Walter Savage Landor, who has been described as a classic writer in a romantic age, was an isolated figure who outlived by many years the period of the Romantic triumph in England. Possessing from his earliest youth a strong attachment to both the ideals and the styles of Greek and Latin literature, he nevertheless admired and sympathized with the artistry of Byron, Shelley, and Keats. On the whole, however, the more restrained manner of his own poetry tended toward the temper best exemplified by Browning and Tennyson. Often he composed first in Latin and then translated his work into English, consciously preserving the classical qualities of the original.
Having studied at Rugby, Landor matriculated at Oxford in 1795, when the tide of republicanism and revolutionism was running high. His active sympathy with the ascendant ideals of liberty brought him into difficulties with the university officials and eventually led to his withdrawing from Oxford without a degree. But the excellent training in Latin which he received there was to leave a distinctive mark on all his writings. Unmistakably and pervasively it is evident in the noble restraint and chastened expression which give Landor’s poems a typically classical touch.
At the same time, with the Romantics, he was a worshiper of nature and an unflinching defender of the downtrodden and helpless. In actuality, there is in the man, as in his poetry and prose, not a diametric clash of classical and Romantic contraries but, rather, a mingling of these opposing tendencies. Landor declared sincerely that he was not seeking wide popularity as a poet. To explain this attitude he used the effective metaphor, “I shall dine late, but the dining room will be well-lighted, the guests few and select.” Although their mutual influence seems not to have been great, he appreciated, and was appreciated by, such notable contemporaries as Carlyle, Dickens, Browning, and Wordsworth.
In his first volume of poetry, POEMS, which appeared in 1795, Landor displayed considerable dignity of phrase and artistry of style. Yet this volume appears-inconsequential when compared to GEBIR, an Oriental tale in blank verse written during two solitary years in Wales and published in 1798. In its seven books this epic recounts the adventures of the mythic founder of Gibraltar. The elevated style and cadence of the poem suggest that Landor’s models were Milton and classical authors such as Pindar. GEBIR drew attention and admiration from a number of Landor’s discriminating contemporaries, but was too weak in characterization and narrative content to appeal to the general reader. The one passage of the poem which has achieved lasting recognition is the episode of “Tamar’s Wrestling,” in which the outclassed shepherd loses to the “nymph divine” both the wrestling match and the sheep he has wagered.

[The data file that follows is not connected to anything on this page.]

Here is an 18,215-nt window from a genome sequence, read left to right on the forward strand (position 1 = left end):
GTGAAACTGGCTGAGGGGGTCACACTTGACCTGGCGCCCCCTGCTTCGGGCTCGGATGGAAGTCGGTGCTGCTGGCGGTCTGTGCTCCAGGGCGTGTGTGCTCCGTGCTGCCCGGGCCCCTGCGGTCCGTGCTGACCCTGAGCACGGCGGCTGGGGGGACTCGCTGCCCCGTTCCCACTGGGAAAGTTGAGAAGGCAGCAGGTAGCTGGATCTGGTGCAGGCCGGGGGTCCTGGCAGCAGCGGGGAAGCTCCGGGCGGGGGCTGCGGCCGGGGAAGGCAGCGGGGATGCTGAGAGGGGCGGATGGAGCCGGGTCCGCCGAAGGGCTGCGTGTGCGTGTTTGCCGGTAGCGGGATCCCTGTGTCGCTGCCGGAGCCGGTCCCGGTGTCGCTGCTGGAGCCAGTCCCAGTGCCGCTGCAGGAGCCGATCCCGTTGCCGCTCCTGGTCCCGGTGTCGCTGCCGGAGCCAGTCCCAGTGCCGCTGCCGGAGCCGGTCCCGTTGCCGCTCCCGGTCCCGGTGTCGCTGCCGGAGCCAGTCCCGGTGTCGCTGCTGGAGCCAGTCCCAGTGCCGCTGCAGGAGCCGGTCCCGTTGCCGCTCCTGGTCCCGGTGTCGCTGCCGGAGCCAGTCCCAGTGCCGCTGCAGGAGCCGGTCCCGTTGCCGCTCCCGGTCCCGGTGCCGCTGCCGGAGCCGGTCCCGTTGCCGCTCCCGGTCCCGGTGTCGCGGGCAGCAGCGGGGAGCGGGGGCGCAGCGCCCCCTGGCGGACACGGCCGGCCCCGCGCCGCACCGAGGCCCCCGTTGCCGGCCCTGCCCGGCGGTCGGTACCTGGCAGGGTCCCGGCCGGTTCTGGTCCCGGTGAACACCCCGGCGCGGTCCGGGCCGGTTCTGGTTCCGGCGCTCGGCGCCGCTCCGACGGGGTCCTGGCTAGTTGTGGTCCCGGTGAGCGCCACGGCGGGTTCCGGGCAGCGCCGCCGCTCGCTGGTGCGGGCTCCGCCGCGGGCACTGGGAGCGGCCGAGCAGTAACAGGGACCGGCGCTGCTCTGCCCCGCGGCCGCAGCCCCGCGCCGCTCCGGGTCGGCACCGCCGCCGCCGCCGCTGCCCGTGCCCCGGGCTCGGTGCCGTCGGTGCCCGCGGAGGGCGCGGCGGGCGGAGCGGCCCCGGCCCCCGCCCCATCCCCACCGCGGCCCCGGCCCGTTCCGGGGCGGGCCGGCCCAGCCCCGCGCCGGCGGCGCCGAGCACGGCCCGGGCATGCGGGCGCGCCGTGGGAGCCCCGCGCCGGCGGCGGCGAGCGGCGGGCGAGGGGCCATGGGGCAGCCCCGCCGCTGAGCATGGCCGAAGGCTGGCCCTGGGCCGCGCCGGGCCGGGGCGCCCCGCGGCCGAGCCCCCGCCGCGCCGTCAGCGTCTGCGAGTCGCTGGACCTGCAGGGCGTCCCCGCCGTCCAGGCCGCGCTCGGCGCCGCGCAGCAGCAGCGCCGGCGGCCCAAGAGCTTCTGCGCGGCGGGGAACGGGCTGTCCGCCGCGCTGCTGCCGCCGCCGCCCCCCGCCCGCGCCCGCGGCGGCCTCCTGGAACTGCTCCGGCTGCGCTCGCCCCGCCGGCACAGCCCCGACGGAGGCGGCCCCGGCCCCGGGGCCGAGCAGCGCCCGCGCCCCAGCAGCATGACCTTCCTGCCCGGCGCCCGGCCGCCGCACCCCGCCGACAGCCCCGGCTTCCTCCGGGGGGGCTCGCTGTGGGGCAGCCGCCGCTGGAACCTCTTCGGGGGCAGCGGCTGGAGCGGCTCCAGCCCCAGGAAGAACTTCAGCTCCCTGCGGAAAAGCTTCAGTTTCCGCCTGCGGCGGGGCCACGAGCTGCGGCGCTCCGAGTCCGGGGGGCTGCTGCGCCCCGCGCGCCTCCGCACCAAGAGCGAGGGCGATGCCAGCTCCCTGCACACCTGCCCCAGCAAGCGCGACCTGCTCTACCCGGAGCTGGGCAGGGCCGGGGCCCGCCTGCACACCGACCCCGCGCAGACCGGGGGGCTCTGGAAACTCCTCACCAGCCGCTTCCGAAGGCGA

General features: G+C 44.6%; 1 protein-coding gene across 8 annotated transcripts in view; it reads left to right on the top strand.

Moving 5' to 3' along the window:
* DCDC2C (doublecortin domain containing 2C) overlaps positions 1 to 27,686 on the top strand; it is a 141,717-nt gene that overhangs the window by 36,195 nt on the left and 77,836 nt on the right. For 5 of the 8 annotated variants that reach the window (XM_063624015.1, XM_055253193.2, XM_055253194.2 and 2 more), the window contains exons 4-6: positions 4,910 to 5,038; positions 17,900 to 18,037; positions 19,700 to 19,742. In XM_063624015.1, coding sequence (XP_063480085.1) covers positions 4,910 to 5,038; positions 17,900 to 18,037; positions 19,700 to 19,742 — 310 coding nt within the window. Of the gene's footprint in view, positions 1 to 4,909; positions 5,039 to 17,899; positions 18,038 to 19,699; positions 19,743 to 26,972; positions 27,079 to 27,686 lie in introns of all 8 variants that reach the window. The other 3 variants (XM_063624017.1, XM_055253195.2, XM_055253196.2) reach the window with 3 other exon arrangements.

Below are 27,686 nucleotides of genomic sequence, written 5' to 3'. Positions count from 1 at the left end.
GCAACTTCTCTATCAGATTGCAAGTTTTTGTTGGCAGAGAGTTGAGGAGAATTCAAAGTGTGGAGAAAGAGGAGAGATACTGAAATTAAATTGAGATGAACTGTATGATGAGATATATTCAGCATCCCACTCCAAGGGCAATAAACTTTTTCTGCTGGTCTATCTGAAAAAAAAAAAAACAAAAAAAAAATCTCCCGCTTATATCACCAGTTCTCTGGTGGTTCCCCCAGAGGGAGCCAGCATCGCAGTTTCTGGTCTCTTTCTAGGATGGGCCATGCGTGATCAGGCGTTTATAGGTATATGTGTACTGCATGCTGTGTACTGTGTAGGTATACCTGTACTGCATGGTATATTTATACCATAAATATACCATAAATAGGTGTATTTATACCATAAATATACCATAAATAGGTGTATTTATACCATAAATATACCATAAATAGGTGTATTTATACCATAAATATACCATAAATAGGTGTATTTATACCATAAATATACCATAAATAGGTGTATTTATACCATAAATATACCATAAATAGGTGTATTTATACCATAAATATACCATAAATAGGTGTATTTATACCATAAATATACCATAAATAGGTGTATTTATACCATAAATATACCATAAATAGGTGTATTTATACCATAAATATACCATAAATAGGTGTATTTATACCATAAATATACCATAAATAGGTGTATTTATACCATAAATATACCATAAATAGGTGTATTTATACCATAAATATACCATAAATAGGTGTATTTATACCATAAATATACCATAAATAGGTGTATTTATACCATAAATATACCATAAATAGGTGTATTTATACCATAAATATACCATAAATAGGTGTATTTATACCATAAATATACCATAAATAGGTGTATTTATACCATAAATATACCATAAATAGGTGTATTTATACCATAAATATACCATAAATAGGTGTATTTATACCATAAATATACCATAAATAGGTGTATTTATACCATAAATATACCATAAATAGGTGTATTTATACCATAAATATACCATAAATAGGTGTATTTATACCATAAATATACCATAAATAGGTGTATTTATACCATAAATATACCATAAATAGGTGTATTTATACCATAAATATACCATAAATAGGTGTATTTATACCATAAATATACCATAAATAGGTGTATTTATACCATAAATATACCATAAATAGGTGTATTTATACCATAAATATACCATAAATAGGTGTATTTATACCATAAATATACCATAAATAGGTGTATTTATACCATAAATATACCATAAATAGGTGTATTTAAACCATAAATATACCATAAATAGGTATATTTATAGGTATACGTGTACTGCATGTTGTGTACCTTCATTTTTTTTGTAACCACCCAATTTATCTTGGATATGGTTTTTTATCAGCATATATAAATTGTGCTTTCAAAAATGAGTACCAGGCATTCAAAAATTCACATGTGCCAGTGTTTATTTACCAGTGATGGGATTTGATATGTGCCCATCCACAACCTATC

“Shepherd,” said she, “and will youwrestle now.And with the sailor’s hardier race en-gage?”“Whether a shepherd, as indeed youseem,Or whether of the hardier race youboast,I am not daunted, no: I will engage.”Now she came forward, eager to en-gage;But, first her dress, her bosom then,survey’d,And heav’d it, doubting if she coulddeceive.Her bosom seem’d, inclos’d in haze likeheav’n,To baffle touch; and rose forth unde-fined.Above her knees she drew the robe suc-cinct,Above her breast, and just below herarms:“This will preserve my breath, whentightly bound,If struggle and equal strength shouldso constrain.”Thus, pulling hard to fasten it, shespoke,And rushing at me, closed. I thrill’dthroughoutAnd seem’d to lessen and shrink upwith cold.Again, with violent impulse gushed myblood;And hearing nought external, thus ab-sorb’d,I heard it rushing through each turbidvein,Shake my unsteady swimming sight inair.Yet with unyielding though uncertainarms,I clung around her neck; the vest be-neathRustled against our slippery limbs en-twined:Often mine, springing with eludedforce, Started aside, and...
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